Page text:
• 4.3.2.2 The role of management
  • 4.3.2.2.1 Implementing a market-oriented culture
  • 4.3.2.2.2 Developing the ability to innovate
  • Notes
  • References
  • 5: Managing Capabilities
  • 5.1 About learning from outside knowledge
  • 5.1.1 Defining absorptive capacity
  • 5.1.1.1 Recognition and acquisition of valuable new knowledge
  • 5.1.1.2 Sustained assimilation of new knowledge
  • 5.1.1.3 Application of new knowledge
  • 5.1.2 Measuring absorptive capacity
  • 5.1.2.1 Proxy utilization
  • 5.1.2.2 Unidimensional scales
  • 5.1.2.3 Multidimensional scales
  • 5.2 Absorptive capacity and innovation
  • 5.2.1 Absorptive capacity and new products
  • 5.2.1.1 Impact on development process performance
  • 5.2.1.2 Impact on new product performance
  • 5.2.2 Absorptive capacity and firm capabilities
  • 5.2.2.1 Technological capability and innovation
  • 5.2.2.2 Marketing capability and innovation
  • 5.2.2.3 Complementarity of marketing and technological capabilities
  • 5.3 Organizational antecedents of absorptive capacity
  • 5.3.1 Organizational culture
  • 5.3.1.1 Preparedness for the consequences of new knowledge absorption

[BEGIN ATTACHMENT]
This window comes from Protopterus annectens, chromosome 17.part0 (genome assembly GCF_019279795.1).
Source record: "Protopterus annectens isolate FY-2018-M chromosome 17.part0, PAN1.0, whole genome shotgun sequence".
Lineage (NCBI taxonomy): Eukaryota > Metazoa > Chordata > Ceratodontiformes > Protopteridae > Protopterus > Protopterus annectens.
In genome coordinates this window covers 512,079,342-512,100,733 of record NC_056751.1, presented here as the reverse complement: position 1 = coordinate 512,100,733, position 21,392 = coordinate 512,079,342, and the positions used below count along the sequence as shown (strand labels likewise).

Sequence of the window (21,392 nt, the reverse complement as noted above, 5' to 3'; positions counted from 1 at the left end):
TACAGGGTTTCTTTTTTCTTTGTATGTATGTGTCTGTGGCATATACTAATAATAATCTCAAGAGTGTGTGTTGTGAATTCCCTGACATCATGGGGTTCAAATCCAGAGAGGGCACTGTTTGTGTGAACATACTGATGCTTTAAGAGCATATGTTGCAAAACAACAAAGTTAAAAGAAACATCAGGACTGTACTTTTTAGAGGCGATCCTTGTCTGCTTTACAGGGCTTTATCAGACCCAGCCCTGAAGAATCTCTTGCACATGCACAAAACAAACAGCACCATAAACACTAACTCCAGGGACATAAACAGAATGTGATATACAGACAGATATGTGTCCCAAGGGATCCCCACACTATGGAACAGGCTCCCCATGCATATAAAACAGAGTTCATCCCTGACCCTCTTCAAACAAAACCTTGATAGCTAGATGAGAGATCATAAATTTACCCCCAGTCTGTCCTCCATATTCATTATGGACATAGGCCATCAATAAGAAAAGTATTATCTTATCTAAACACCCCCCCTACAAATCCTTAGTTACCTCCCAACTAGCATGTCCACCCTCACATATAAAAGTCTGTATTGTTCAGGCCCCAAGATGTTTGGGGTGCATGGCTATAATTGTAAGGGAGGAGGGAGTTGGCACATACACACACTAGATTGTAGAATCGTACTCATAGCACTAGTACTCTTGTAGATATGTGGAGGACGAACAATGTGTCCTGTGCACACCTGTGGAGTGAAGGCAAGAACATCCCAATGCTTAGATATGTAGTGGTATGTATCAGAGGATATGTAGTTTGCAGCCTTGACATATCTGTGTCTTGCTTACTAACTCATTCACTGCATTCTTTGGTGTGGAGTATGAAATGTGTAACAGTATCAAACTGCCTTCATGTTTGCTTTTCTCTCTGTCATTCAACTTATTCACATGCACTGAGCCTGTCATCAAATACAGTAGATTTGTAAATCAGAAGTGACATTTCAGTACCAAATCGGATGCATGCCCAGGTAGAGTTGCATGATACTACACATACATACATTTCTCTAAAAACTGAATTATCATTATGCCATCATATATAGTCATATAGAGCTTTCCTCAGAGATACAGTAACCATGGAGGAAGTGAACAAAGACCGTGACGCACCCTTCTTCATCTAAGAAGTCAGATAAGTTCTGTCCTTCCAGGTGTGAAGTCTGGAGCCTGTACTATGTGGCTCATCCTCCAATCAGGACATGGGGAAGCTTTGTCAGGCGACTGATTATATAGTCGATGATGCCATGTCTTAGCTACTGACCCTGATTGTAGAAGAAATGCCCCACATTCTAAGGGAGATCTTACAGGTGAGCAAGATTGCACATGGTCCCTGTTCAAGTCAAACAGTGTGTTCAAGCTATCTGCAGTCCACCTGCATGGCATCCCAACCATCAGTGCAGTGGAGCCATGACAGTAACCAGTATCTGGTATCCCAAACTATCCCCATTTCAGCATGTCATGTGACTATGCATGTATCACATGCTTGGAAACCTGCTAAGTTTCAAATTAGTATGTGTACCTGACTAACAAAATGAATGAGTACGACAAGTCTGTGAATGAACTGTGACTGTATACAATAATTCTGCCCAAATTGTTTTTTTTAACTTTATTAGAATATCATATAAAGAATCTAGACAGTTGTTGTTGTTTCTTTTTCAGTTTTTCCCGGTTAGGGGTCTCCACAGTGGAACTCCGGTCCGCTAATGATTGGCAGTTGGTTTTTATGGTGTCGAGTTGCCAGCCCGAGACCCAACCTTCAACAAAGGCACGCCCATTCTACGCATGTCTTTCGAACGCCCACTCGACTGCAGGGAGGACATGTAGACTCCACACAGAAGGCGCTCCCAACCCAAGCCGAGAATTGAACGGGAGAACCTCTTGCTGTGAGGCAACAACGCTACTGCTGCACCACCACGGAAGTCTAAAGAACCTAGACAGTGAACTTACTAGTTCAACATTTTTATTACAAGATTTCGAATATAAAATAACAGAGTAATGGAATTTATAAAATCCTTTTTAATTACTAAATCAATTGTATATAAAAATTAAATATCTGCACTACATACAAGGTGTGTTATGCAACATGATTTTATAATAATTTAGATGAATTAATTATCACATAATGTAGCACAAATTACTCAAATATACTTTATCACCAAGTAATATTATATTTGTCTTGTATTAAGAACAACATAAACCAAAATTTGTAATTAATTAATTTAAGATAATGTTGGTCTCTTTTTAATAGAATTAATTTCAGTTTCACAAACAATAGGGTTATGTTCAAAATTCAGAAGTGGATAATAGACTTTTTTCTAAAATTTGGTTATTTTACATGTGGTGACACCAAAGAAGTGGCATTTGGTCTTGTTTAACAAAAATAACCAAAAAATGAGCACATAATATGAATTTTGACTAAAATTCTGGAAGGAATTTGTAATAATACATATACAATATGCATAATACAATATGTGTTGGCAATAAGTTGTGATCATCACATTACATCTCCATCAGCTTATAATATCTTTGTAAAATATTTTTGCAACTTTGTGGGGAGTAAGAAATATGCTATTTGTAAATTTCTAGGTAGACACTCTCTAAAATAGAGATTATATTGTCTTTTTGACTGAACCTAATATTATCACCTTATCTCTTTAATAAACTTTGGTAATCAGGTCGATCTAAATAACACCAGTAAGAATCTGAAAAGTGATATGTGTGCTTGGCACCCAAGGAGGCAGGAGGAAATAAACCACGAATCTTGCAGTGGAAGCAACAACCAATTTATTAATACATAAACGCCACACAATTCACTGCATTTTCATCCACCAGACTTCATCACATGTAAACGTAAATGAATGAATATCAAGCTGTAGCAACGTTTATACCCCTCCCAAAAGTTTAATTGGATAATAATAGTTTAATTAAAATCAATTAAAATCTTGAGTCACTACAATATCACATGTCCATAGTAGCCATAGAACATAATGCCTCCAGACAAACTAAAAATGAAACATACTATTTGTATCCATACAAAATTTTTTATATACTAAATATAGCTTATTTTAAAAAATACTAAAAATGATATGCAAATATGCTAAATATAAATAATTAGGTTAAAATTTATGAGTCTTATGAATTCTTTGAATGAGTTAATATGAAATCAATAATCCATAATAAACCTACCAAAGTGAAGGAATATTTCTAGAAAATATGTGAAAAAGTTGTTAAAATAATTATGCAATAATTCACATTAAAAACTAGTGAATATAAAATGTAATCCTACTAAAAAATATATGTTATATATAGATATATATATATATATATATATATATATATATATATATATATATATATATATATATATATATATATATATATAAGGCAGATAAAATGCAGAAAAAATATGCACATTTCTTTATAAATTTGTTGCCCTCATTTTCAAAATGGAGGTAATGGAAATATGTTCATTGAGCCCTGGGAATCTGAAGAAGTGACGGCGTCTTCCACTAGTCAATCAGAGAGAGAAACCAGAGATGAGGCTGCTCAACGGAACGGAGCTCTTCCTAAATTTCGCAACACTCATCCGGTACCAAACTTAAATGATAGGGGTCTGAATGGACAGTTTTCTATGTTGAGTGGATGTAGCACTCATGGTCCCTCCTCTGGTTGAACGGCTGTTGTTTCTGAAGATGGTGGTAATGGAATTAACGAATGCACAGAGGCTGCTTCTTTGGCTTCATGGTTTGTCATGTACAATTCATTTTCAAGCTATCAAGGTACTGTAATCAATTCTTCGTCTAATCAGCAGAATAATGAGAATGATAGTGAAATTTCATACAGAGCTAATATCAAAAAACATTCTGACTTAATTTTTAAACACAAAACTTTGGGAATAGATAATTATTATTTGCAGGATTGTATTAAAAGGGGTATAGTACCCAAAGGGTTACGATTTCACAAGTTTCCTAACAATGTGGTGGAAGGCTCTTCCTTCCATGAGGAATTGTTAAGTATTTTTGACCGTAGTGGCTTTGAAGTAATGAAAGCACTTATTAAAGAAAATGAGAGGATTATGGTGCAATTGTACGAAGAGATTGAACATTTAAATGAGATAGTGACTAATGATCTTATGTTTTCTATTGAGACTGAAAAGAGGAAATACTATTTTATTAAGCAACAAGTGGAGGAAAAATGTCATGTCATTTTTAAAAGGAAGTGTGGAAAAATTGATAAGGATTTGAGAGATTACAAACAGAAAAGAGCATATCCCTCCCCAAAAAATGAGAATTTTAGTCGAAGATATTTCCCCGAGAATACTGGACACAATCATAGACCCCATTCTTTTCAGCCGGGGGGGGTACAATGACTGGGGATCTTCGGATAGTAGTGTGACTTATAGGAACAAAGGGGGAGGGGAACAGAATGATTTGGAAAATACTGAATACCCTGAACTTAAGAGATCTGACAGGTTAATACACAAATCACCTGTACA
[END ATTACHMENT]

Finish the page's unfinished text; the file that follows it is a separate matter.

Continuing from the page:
• 5.3.1.2 Culture and informational behaviors
  • 5.3.2 Organizational structure
  • 5.3.2.1 Centralization
  • 5.3.2.2 Formalization
  • 5.3.2.3 Routinization
  • 5.3.3 Organizational processes
  • 5.3.3.1 Employees' empowerment
  • 5.3.3.2 Interfunctional coordination
  • 5.3.3.3 Informal social processes
  • 5.4 Environmental turbulence and absorptive capacity
  • 5.4.1 Technological turbulence
  • 5.4.2 Market turbulence
  • Notes
  • References
  • 6: When to Forge Alliances?
  • 6.1 A typology of R&D organization and governance
  • 6.1.1 Outsourcing versus innovation alliances
  • 6.1.2 Horizontal versus vertical alliances
  • 6.1.3 Codevelopment alliances
  • 6.1.4 Equity versus nonequity partnerships
  • 6.1.5 Open and closed innovation alliances
  • 6.1.6 The networked firm for innovation creation and marketing
  • 6.2 Factors leading to R&D alliance choice
  • 6.2.1 Product category-specific assets
  • 6.2.2 Internal (behavioral) uncertainty
  • 6.2.2.1 Ability to measure innovation performance
  • 6.2.2.2 Firm's experience in alliances
  • 6.2.3 External uncertainty
  • 6.2.3.1 Demand volatility
  • 6.2.3.2 Technology uncertainty
  • 6.2.3.3 External uncertainty and asset specificity interaction
  • 6.2.4 Soft tools to fight opportunism
  • 6.3 Who to partner with?
  • 6.3.1 Horizontal versus vertical alliances
  • 6.3.2 Relational embeddedness and knowledge redundancy
  • 6.3.3 Size asymmetry
  • 6.3.4 Nature of partners
  • 6.3.5 Strategic innovation alliances
  • 6.3.6 Organizational fit
  • 6.3.7 Compatibility of goals
  • 6.3.8 Regional clusters
  • 6.4 International alliances
  • Note
  • References
  • Index